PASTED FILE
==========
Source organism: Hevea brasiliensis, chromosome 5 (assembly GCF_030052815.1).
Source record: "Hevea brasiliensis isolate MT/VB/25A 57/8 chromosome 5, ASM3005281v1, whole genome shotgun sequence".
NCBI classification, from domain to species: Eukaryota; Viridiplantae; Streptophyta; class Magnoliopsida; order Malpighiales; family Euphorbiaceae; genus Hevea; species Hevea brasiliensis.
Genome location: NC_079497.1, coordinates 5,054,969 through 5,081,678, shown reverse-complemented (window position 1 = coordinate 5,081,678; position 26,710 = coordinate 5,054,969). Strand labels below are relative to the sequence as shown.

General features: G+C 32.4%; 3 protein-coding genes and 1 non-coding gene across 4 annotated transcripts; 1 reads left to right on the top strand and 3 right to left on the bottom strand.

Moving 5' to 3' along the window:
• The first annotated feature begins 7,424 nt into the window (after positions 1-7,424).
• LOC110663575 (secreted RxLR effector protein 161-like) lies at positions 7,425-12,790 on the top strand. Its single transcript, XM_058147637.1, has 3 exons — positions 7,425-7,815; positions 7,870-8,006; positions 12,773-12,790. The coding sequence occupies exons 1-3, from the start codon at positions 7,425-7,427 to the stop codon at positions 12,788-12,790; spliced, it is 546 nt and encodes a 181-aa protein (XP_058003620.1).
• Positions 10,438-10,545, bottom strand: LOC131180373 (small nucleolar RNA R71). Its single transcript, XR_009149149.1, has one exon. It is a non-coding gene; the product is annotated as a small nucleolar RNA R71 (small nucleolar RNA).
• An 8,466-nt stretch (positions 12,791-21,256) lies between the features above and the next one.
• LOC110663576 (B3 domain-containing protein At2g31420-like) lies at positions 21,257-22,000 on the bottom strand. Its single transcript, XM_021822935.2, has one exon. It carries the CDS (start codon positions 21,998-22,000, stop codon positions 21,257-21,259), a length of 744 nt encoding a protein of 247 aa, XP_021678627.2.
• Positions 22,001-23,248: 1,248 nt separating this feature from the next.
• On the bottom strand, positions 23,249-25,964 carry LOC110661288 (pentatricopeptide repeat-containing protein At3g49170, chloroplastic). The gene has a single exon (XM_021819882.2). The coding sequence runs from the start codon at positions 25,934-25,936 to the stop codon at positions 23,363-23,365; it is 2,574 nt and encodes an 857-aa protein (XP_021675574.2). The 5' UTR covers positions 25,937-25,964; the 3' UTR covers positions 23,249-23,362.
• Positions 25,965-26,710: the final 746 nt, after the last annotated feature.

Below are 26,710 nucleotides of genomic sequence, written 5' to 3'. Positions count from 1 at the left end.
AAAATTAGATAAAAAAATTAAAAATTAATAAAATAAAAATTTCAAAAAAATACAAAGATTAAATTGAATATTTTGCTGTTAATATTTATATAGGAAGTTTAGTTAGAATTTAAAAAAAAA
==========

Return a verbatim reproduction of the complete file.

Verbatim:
Source organism: Hevea brasiliensis, chromosome 5 (assembly GCF_030052815.1).
Source record: "Hevea brasiliensis isolate MT/VB/25A 57/8 chromosome 5, ASM3005281v1, whole genome shotgun sequence".
NCBI classification, from domain to species: Eukaryota; Viridiplantae; Streptophyta; class Magnoliopsida; order Malpighiales; family Euphorbiaceae; genus Hevea; species Hevea brasiliensis.
Genome location: NC_079497.1, coordinates 5,054,969 through 5,081,678, shown reverse-complemented (window position 1 = coordinate 5,081,678; position 26,710 = coordinate 5,054,969). Strand labels below are relative to the sequence as shown.

General features: G+C 32.4%; 3 protein-coding genes and 1 non-coding gene across 4 annotated transcripts; 1 reads left to right on the top strand and 3 right to left on the bottom strand.

Moving 5' to 3' along the window:
• The first annotated feature begins 7,424 nt into the window (after positions 1-7,424).
• LOC110663575 (secreted RxLR effector protein 161-like) lies at positions 7,425-12,790 on the top strand. Its single transcript, XM_058147637.1, has 3 exons — positions 7,425-7,815; positions 7,870-8,006; positions 12,773-12,790. The coding sequence occupies exons 1-3, from the start codon at positions 7,425-7,427 to the stop codon at positions 12,788-12,790; spliced, it is 546 nt and encodes a 181-aa protein (XP_058003620.1).
• Positions 10,438-10,545, bottom strand: LOC131180373 (small nucleolar RNA R71). Its single transcript, XR_009149149.1, has one exon. It is a non-coding gene; the product is annotated as a small nucleolar RNA R71 (small nucleolar RNA).
• An 8,466-nt stretch (positions 12,791-21,256) lies between the features above and the next one.
• LOC110663576 (B3 domain-containing protein At2g31420-like) lies at positions 21,257-22,000 on the bottom strand. Its single transcript, XM_021822935.2, has one exon. It carries the CDS (start codon positions 21,998-22,000, stop codon positions 21,257-21,259), a length of 744 nt encoding a protein of 247 aa, XP_021678627.2.
• Positions 22,001-23,248: 1,248 nt separating this feature from the next.
• On the bottom strand, positions 23,249-25,964 carry LOC110661288 (pentatricopeptide repeat-containing protein At3g49170, chloroplastic). The gene has a single exon (XM_021819882.2). The coding sequence runs from the start codon at positions 25,934-25,936 to the stop codon at positions 23,363-23,365; it is 2,574 nt and encodes an 857-aa protein (XP_021675574.2). The 5' UTR covers positions 25,937-25,964; the 3' UTR covers positions 23,249-23,362.
• Positions 25,965-26,710: the final 746 nt, after the last annotated feature.

Below are 26,710 nucleotides of genomic sequence, written 5' to 3'. Positions count from 1 at the left end.
AAAATTAGATAAAAAAATTAAAAATTAATAAAATAAAAATTTCAAAAAAATACAAAGATTAAATTGAATATTTTGCTGTTAATATTTATATAGGAAGTTTAGTTAGAATTTAAAAAAAAA